Dollar and Bonds Stabilize; Equities not Yet

The US dollar is paring yesterday’s gains, and the 10-year Treasury yield has slipped back below the 2.70% level after pushing 2.73% briefly.  European bonds have also eased, with yields one-two basis points lower.   It is thus far a mild Turn Around Tuesday but suggests that the market psychology that has driven the dollar lower and yields higher persistently since mid-December have not been broken.  

One implication is that since these markets do not act in a vacuum is that equities will likely also recover, though it is not evident yet.  The MSCI Asia Pacific Index pulled back by a little more than 1% for the largest loss since early December.  No regional market was unscathed, though the regional leader has been Korea’s KOSDAQ and it was down marginally (almost 0.7%), leaving it up 15.3% so far this month.   The Hong Kong Enterprise Index that tracks China’s  H-shares fell nearly 2% to bring this month’s gain to a still-amazing 14.4%.  

In Europe, the Dow Jones Stoxx 600 gapped lower.  It is trying to fill that gap in the early turnover, but all the main bourses are still lower on the day, and the S&P 500 is trading about 0.25% lower.  

The news stream is picking up.  Japan reported employment and consumption, while the focus in Europe is on Q4 GDP, but also Germany’s preliminary inflation reports ahead of tomorrow’s advance estimate for EMU.   In the US, the focus is on President Trump’s first State of the Union speech.  

Japanese unemployment unexpectedly ticked up to 2.8% from 2.7%, but it appears to have been driven by people leaving jobs, which is also in this context, a sign of the tightness of the labor market.  Jobs-to-applicants rose to a new high of 1.59 from 1.56.  On the other hand, overall household spending was poor.  In December, it stood at -0.1% year-over-year.  The median in the Bloomberg survey was for a 1.3% rise after 1.8% in November.  Retail sales held up better, rising 0.9% rather than fall by 0.4% as the median had forecast. 

In the eurozone, Q4 GDP was in line with expectations.  It rose 0.6% for a 2.7% year-over-year rise.  The asymmetrical risk we thought was on the upside, but this impulse was picked up in Q3, with an upward revision to 0.7% from 0.6%.   German states reported January CPI figures and the national one will be reported shortly.   German inflation typically falls in January.  A 0.7% decline is needed to keep the year-over-year pace steady at 1.6%.  The risk may be on the downside after the states’ reports.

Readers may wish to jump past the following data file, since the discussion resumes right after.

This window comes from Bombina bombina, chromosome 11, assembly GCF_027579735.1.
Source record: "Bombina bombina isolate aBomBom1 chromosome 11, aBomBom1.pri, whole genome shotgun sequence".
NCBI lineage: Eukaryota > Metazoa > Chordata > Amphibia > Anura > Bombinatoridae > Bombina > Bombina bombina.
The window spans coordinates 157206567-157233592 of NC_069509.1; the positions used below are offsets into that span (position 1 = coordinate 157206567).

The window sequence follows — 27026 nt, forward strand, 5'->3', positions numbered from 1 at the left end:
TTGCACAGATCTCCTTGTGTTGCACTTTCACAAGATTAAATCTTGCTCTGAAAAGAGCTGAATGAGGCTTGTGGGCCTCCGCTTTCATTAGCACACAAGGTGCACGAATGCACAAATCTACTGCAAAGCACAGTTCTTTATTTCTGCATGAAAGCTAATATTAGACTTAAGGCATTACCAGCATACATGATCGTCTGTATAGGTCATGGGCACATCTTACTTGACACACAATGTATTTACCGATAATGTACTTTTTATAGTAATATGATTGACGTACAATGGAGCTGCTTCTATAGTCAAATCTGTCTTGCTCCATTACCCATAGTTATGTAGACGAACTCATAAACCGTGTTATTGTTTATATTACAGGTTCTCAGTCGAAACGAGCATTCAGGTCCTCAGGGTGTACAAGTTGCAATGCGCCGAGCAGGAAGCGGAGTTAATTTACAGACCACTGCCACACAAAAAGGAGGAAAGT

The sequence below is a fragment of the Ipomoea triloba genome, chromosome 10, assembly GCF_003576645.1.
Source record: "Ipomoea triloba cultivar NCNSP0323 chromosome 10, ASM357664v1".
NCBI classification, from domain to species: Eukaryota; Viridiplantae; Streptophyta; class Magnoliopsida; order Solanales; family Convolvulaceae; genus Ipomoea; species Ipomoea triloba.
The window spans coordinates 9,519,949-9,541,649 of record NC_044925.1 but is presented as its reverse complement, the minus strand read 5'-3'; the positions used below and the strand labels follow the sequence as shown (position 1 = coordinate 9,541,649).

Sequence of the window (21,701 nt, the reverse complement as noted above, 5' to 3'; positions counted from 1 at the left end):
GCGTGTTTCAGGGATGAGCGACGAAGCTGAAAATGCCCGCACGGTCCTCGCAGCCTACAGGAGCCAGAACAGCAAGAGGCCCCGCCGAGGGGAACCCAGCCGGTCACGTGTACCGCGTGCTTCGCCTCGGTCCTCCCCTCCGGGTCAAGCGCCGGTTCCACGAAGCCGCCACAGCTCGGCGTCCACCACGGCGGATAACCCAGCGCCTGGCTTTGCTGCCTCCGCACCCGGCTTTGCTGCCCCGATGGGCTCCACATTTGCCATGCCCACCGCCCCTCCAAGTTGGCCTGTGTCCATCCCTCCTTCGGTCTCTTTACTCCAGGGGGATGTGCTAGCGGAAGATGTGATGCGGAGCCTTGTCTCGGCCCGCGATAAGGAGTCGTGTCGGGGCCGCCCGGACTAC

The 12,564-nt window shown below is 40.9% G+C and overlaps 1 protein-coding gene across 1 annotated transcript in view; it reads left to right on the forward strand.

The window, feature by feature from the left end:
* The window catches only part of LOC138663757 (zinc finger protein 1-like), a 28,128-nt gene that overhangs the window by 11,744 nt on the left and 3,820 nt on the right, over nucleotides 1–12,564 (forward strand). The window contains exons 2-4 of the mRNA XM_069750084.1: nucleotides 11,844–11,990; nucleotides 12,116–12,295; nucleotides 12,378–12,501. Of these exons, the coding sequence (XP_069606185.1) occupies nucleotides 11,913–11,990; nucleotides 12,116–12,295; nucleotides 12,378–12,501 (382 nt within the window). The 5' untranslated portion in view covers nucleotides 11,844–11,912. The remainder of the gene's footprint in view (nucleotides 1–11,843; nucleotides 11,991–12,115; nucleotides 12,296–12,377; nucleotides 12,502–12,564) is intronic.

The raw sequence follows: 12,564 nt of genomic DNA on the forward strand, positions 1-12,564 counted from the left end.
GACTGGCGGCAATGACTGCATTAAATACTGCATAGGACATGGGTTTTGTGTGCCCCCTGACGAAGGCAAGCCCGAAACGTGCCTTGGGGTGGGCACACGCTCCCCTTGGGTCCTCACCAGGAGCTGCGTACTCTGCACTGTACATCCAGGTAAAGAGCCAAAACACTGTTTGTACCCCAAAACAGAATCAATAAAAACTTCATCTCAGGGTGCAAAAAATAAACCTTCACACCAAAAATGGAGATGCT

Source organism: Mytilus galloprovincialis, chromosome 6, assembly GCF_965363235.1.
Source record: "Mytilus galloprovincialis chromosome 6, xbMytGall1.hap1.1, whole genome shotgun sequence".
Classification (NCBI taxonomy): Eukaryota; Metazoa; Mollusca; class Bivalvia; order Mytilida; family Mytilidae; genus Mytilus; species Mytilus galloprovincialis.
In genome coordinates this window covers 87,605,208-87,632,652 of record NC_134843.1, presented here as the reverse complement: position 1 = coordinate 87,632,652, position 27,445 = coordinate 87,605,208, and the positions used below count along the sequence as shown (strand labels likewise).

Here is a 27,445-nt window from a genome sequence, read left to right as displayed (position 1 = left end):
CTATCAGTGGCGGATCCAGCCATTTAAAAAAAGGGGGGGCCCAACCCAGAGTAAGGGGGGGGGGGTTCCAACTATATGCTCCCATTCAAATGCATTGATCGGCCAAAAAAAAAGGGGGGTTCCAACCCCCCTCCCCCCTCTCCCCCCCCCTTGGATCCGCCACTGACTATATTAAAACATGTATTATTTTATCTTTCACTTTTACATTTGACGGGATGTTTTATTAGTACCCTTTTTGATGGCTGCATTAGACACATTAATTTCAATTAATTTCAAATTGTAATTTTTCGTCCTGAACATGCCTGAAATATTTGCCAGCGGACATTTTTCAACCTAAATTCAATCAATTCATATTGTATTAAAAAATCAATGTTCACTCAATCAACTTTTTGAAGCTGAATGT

The shape of the dollar’s pullback will give a better indication of whether or not the long overdue technical correction is at hand.  A move above $1.2440-$1.2460 might see the euro rechallenge its recent highs above $1.25 and probe into the band of technical objectives that extends from around $1.26 to $1.28.  Sterling needs to overcome the $1.4120-$1.4160 area to reignite the move higher.  Most observers cannot feign surprise that new official studies suggest that under numerous scenarios, after Brexit the UK will be poorer.  A break of the JPY108.00-JPY108.30 would be understood as extending the greenback’s slide.  The key level in the Dollar Index is a little below 89.00.

Three key events still lie ahead.  First is the preliminary EMU CPI.   It will be reported tomorrow.  Any disappointment will likely weigh on the euro, while an upside surprise, especially in the core rate, will send the single currency higher.

Second is the Yellen’s last FOMC meeting.  A hawkish hold is the most likely scenario.  It seems politically naive to suggest Yellen may unveil a new initiative, such as a rate hike or announcing a press conference after every meeting (like we have been urging).  Institutionally, it is better that the new chair announces whatever changes there are going forward.  

The third is the US economic data–auto sales and the employment report.  Both are showing late cycle symptoms.  Though occasionally masked by short-term volatility, the 12-month moving averages are gradually turning lower. 


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